Short term follow-up proves to be helpfulSignificant changes in tumor growth can be detected through short interval follow-up CT in patients receiving chemotherapy for non-small cell lung cancer, a recent study found. These growths may have important clinical implications in the management of patients, enabling early discontinuation of potentially toxic chemotherapy drugs.
The study, lead by Dr. John F. Bruzzi of the department of diagnostic imaging at the MD Anderson Cancer Center in Houston, TX was done to determine whether short term follow-up CT in patients with non-small cell lung cancer can detect significant changes in tumor size due to disease progression or response to therapy.
The study, which was performed within a thirty-one day time period, had 41 patients, both male and female, ranging from 26-85 years of age. Short-term restaging scans in each patient comprised at least two serial CT studies performed during this time period. A significant change in tumor size was observed in seven of the patients, four of whom had poorly differentiated tumors. There was a 33% decrease in tumor size in one patient in response to chemotherapy. In five patients, tumors increased extensively in size by 20-48% over a period of 31 days or less. This prompted either a change or discontinuation of chemotherapy in all five patients.
"We found that 17% of patients with non-small-cell lung cancer being treated with chemotherapy had a significant change in tumor size on restaging CT performed within thirty-one days of their baseline CT scan," said Dr. Bruzzi.
"Twelve percent of these patients had tumor progression, while 3% had tumor shrinkage. This response occurred regardless of initial tumor stage, tumor histology or type of treatment received. This means that an early restaging CT that detects tumor progression can allow the clinician to change or discontinue chemotherapy earlier than might otherwise be done, thereby helping to reduce exposure of the patient to costly and potentially toxic chemotherapy agents that are ineffective; it also gives greater confidence to the clinician in continuing therapy that is producing a good tumor response," said Dr. Bruzzi.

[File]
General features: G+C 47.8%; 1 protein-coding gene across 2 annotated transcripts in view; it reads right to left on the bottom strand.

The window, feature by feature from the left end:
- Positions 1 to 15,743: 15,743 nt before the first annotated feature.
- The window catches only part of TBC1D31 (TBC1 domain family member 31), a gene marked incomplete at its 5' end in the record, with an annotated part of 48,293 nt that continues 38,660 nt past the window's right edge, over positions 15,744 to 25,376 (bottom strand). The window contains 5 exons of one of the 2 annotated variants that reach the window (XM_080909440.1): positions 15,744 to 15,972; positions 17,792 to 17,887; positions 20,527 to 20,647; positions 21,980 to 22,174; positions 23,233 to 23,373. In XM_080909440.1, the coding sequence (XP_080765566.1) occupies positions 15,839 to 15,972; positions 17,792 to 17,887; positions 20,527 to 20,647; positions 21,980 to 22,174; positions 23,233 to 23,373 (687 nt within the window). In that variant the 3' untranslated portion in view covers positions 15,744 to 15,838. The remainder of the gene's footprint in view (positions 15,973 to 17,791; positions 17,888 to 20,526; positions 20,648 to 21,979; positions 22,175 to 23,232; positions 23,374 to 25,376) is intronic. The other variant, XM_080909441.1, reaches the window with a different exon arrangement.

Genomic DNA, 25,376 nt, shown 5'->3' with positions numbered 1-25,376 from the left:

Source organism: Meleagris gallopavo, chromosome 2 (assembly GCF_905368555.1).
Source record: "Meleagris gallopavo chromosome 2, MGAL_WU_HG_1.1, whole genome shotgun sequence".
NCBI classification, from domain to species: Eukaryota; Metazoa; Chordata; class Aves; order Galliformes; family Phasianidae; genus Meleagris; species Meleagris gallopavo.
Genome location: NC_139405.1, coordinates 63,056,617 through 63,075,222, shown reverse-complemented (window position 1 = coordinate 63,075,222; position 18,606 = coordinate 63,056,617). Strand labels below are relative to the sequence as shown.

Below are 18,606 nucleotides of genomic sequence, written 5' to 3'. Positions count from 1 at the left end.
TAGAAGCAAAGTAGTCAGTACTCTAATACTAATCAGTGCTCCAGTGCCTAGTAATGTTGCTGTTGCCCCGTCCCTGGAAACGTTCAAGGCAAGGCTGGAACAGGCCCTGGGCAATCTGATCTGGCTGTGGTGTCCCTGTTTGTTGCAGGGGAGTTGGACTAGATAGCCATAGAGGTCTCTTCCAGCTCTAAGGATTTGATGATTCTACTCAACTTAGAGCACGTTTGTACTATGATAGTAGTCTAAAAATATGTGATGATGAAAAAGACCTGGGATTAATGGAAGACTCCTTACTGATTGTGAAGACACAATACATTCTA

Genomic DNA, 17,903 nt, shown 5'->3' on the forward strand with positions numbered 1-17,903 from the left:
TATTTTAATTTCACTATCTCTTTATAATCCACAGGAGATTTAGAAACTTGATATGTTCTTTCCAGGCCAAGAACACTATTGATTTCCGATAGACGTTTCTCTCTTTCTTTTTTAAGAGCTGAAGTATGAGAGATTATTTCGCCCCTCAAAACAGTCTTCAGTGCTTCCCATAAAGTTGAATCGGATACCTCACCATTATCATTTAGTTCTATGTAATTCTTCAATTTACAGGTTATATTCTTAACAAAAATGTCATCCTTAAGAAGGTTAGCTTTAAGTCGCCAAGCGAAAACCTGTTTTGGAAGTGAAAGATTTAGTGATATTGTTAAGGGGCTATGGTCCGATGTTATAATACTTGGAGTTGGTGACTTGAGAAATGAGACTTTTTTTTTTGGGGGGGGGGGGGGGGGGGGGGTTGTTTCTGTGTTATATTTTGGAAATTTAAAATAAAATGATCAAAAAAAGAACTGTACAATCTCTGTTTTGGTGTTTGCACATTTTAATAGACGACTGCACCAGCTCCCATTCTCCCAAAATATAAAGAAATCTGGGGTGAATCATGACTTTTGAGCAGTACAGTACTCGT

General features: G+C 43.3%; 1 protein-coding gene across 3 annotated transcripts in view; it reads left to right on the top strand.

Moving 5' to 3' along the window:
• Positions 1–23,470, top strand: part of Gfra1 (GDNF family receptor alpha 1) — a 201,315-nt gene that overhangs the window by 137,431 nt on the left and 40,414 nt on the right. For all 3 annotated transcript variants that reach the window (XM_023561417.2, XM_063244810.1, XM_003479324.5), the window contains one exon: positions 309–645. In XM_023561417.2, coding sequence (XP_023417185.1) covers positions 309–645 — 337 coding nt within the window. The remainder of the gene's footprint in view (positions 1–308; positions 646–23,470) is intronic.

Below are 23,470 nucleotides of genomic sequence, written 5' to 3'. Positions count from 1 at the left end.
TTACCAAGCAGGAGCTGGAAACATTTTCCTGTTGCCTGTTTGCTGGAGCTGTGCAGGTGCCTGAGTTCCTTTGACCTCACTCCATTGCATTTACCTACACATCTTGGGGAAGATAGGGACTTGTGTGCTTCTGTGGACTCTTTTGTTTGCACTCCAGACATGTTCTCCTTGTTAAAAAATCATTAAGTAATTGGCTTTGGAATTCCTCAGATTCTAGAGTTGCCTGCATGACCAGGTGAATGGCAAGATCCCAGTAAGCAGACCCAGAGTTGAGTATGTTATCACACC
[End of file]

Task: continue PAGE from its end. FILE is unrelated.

"We believe now that the value of performing early restaging CT should be assessed in a controlled prospective study of a more homogenous population of patients with lung cancer, which could perhaps also incorporate volumetric measurements of tumor size and assess the relative values of restaging CT and CT-PET scanning," stated Dr. Bruzzi.
The full results of this study will be presented on Thursday, May 4, 2006 during the American Roentgen Ray Society Annual Meeting in Vancouver, BC.
The American Roentgen Ray Society (ARRS) was founded in 1900 and is the oldest radiology society in the United States. Radiologists from all over the world attend the ARRS Annual Meeting to take part in instructional courses, scientific paper presentations, symposiums, new issues forums and scientific and commercial exhibits related to the field of radiology. The ARRS is named after Wilhelm Röentgen, who discovered the x-ray in 1895.
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